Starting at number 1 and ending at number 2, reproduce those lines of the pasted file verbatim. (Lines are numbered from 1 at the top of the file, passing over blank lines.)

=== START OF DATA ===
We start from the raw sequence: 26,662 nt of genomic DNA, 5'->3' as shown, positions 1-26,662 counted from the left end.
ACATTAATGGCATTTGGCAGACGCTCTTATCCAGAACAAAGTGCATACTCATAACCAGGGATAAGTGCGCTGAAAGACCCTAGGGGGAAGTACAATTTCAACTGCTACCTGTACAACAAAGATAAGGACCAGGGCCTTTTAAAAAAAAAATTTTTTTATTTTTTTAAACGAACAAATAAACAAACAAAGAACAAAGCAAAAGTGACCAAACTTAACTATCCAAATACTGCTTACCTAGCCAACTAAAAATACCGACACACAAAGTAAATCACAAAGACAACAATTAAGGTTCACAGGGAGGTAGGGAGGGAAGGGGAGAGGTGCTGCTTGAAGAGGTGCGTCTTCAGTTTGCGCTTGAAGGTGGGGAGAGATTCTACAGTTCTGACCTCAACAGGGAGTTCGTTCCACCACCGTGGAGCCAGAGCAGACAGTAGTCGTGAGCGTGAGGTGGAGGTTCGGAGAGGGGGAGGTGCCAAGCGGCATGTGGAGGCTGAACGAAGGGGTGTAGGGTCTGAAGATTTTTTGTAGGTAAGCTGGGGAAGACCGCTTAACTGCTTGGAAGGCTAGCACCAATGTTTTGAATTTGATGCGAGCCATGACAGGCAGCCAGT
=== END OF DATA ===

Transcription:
We start from the raw sequence: 26,662 nt of genomic DNA, 5'->3' as shown, positions 1-26,662 counted from the left end.
ACATTAATGGCATTTGGCAGACGCTCTTATCCAGAACAAAGTGCATACTCATAACCAGGGATAAGTGCGCTGAAAGACCCTAGGGGGAAGTACAATTTCAACTGCTACCTGTACAACAAAGATAAGGACCAGGGCCTTTTAAAAAAAAAATTTTTTTATTTTTTTAAACGAACAAATAAACAAACAAAGAACAAAGCAAAAGTGACCAAACTTAACTATCCAAATACTGCTTACCTAGCCAACTAAAAATACCGACACACAAAGTAAATCACAAAGACAACAATTAAGGTTCACAGGGAGGTAGGGAGGGAAGGGGAGAGGTGCTGCTTGAAGAGGTGCGTCTTCAGTTTGCGCTTGAAGGTGGGGAGAGATTCTACAGTTCTGACCTCAACAGGGAGTTCGTTCCACCACCGTGGAGCCAGAGCAGACAGTAGTCGTGAGCGTGAGGTGGAGGTTCGGAGAGGGGGAGGTGCCAAGCGGCATGTGGAGGCTGAACGAAGGGGTGTAGGGTCTGAAGATTTTTTGTAGGTAAGCTGGGGAAGACCGCTTAACTGCTTGGAAGGCTAGCACCAATGTTTTGAATTTGATGCGAGCCATGACAGGCAGCCAGT